## Introduction

Scientific communication should be clear, succinct, and, as far as possible, unambiguous. Numerous medical and a few veterinary studies since the 1980s have examined the potential miscommunication between pathologists (clinical and anatomic) writing reports about submitted samples and clinicians who obtain, interpret, and ultimately act on the information contained within these reports.^{1–11} Most studies have focused on qualitative terms used by pathologists that denote a level of confidence associated with an interpretation of the submitted sample. These studies have demonstrated disconnect between the intended degree of certainty (or uncertainty) that the pathologists hope to convey with specific modifying terms and the interpretation of these terms by clinicians. Such disconnect, if substantial, could result in inappropriate clinical decisions, leading to patient harm.

Several investigators have proposed alternative approaches to describing the degree of certainty ascribed to a diagnosis by a pathologist.^{1–3,8,12,13} These include the use of a numeric scale (eg, assigning a percentage range), use of a standardized set of modifying terms that are clearly defined and nonoverlapping, or reducing the degree of certainty to a very limited list of options. Most studies have found variable enthusiasm for such schemes; specifically, a reluctance by pathologists to ascribe numeric probabilities but a willingness to reduce and standardize terminology. However, few schemes have been adopted, as evidenced by the continued investigation of these issues over the last 40 years.

The problem is not limited to human medicine. Several studies^{6–8,11} have been conducted to examine these issues with veterinary clinical pathologists. These studies observed a similar disconnect between clinical pathologists’ intended degree of certainty conveyed by various modifying terms and the interpretation of those modifying terms by clinicians. As with previous studies, participants in these studies were asked to choose a single numeric probability that they felt each term represented. The investigators then compared these single numeric values between clinical pathologists and clinicians. However, most people likely consider specific modifying terms to represent a range of probabilities rather than a single discrete numeric value. Furthermore, most studies have not asked what clinicians might prefer pathologists do when providing estimates of certainty.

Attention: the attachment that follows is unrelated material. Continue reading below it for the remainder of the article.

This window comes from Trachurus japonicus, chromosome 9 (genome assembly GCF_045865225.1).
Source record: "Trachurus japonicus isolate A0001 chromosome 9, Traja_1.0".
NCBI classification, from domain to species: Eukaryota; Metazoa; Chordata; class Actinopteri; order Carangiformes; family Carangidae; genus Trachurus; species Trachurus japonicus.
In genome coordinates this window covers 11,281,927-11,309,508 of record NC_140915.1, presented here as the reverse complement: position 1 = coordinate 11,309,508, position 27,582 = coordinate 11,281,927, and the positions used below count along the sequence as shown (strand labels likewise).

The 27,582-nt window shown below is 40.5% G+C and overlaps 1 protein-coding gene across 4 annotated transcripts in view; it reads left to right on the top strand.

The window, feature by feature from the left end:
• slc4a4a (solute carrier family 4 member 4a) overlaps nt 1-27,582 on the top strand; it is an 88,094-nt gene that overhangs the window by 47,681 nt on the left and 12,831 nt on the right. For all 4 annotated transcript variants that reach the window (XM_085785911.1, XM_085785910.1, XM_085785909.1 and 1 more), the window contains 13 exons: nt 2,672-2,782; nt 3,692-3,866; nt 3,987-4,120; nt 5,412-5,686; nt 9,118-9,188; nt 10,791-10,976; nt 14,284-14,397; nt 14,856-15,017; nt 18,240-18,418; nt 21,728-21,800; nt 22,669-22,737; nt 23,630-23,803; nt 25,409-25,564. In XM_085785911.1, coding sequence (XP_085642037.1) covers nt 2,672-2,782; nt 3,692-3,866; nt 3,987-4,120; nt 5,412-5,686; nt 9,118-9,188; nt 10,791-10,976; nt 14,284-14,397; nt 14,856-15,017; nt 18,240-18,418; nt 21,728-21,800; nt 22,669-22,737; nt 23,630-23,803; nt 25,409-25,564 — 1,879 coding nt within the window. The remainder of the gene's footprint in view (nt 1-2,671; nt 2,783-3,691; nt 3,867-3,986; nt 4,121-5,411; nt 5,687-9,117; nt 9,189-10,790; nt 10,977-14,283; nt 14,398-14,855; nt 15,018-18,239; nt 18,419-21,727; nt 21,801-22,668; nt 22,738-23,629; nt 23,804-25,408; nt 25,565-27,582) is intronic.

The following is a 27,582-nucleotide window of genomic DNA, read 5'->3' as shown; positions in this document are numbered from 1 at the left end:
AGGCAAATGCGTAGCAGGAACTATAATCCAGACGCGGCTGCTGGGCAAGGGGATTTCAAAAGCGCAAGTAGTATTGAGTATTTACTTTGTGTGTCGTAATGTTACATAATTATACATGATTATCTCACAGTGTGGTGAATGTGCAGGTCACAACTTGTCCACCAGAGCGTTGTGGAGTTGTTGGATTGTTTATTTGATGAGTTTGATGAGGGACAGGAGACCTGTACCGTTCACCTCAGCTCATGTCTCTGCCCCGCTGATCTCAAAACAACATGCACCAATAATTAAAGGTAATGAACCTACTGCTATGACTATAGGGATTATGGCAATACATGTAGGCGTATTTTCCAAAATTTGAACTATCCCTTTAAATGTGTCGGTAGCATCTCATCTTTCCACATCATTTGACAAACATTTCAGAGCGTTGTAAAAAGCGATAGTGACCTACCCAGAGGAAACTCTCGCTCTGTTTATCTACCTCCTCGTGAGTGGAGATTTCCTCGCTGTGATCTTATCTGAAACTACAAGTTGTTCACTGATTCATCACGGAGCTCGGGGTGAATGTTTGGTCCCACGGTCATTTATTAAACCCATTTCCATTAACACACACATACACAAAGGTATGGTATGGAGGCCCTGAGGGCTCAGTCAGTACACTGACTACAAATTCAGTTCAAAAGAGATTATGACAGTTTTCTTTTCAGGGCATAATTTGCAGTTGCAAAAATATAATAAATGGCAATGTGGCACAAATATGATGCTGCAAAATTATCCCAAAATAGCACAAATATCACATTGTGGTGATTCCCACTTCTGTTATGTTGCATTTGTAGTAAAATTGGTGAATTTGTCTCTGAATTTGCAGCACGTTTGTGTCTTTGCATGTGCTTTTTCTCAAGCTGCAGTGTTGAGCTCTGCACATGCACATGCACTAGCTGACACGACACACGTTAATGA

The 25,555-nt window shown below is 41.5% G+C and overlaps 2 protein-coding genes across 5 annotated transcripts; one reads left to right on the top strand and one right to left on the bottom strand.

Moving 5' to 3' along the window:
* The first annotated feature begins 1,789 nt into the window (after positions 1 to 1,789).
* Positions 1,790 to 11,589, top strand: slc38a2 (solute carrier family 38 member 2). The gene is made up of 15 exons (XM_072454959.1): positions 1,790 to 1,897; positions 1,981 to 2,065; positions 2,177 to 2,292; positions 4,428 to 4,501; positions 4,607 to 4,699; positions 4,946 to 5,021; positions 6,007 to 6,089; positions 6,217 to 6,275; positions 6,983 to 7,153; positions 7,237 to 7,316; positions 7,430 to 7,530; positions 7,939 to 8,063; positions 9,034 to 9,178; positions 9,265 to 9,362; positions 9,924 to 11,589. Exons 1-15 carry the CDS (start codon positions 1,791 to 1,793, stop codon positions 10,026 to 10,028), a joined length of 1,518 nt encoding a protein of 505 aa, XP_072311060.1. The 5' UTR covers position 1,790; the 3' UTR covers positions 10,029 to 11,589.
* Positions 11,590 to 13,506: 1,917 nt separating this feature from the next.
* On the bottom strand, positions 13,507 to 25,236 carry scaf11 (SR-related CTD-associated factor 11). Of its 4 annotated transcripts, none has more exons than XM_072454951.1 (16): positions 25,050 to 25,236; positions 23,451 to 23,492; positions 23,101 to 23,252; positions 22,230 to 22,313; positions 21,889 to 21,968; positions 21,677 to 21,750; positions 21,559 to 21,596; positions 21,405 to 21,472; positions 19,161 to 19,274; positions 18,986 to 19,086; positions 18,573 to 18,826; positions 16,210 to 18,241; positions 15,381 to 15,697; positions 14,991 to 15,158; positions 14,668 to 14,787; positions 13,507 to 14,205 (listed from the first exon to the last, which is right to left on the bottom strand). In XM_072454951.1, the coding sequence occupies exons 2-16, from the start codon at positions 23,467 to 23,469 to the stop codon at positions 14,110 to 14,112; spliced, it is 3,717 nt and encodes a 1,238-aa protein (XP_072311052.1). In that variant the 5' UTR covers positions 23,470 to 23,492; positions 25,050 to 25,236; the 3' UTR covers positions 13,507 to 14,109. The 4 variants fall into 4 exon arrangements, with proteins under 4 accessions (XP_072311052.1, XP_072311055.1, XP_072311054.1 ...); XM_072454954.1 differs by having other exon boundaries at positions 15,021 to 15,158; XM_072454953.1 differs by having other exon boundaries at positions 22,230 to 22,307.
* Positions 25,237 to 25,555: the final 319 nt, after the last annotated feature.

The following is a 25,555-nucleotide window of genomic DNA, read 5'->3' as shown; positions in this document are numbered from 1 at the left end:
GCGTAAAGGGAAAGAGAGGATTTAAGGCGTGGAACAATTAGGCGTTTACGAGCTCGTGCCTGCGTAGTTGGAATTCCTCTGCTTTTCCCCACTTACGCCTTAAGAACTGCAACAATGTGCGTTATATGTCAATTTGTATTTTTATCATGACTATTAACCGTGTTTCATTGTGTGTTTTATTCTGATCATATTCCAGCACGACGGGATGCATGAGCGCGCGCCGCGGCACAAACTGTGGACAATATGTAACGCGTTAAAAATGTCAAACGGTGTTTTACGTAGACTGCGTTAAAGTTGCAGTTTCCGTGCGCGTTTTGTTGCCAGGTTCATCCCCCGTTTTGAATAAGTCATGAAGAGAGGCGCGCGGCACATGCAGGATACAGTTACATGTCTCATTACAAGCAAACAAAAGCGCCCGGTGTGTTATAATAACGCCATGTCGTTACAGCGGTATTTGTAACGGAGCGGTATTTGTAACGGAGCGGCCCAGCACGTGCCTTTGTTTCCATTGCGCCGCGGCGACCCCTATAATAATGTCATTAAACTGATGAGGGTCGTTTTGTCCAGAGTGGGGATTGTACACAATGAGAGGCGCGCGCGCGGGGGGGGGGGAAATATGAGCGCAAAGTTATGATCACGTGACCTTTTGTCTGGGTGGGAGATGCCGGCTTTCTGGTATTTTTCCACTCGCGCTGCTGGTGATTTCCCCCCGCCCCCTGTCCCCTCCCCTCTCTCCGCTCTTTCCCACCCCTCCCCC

Our specific objectives were to (1) examine the probability estimates for modifying terms used by clinical pathologists when interpreting cytologic samples and compare these to probability estimates assigned to these terms by clinicians and (2) provide restricted, standardizing terms used in cytology reports. Therefore, we conducted a series of surveys of clinical pathologists and veterinary clinicians to determine what ranges of probability various modifying terms cover, what terms appear largely synonymous (and therefore redundant), whether there is a disconnect in understanding the probability that each term conveys, and what degree of probability (based on the qualitative probability modifying term) would prompt a clinician to institute therapy, pursue additional confirmatory diagnostics, or discount the tentative diagnosis and pursue other differential diagnoses.

## Materials and Methods

We created 2 surveys using an online survey platform^{14}; one was provided to diplomates of the European College of Veterinary Clinical Pathology and the other to veterinarians who were members of the Veterinary Information Network **(Supplementary Appendices S1 and S2)**. The surveys were voluntary and posed no known risks to respondents, so review board exemption was not sought. The surveys had some similar questions and some audience-specific questions. The survey scenario described a cytologic (fine-needle aspirate) sample obtained from a dog with suspected lymphoma. In both surveys, we asked participants to provide their own subjective estimates of numeric probabilities they associated with each of 17 qualitative probability modifying terms (and 1 situation in which no modifying term was used; ie, “diagnosis: lymphoma”). We used the same terms that had been used by Christopher et al,^{6,8} arranged in a haphazard order (ie, not in any decreasing or increasing likelihood or probability). These terms were as follows: “no evidence for,” “can’t rule out,” “presumptive of,” “possible,” “suggestive of,” “suspicious for,” “probable,” “supportive of,” “most likely,” “highly suspicious for,” “highly suggestive of,” “highly probable for,” “most consistent with,” “compatible with,” “indicative of,” “consistent with,” “diagnostic of,” and “definitive.”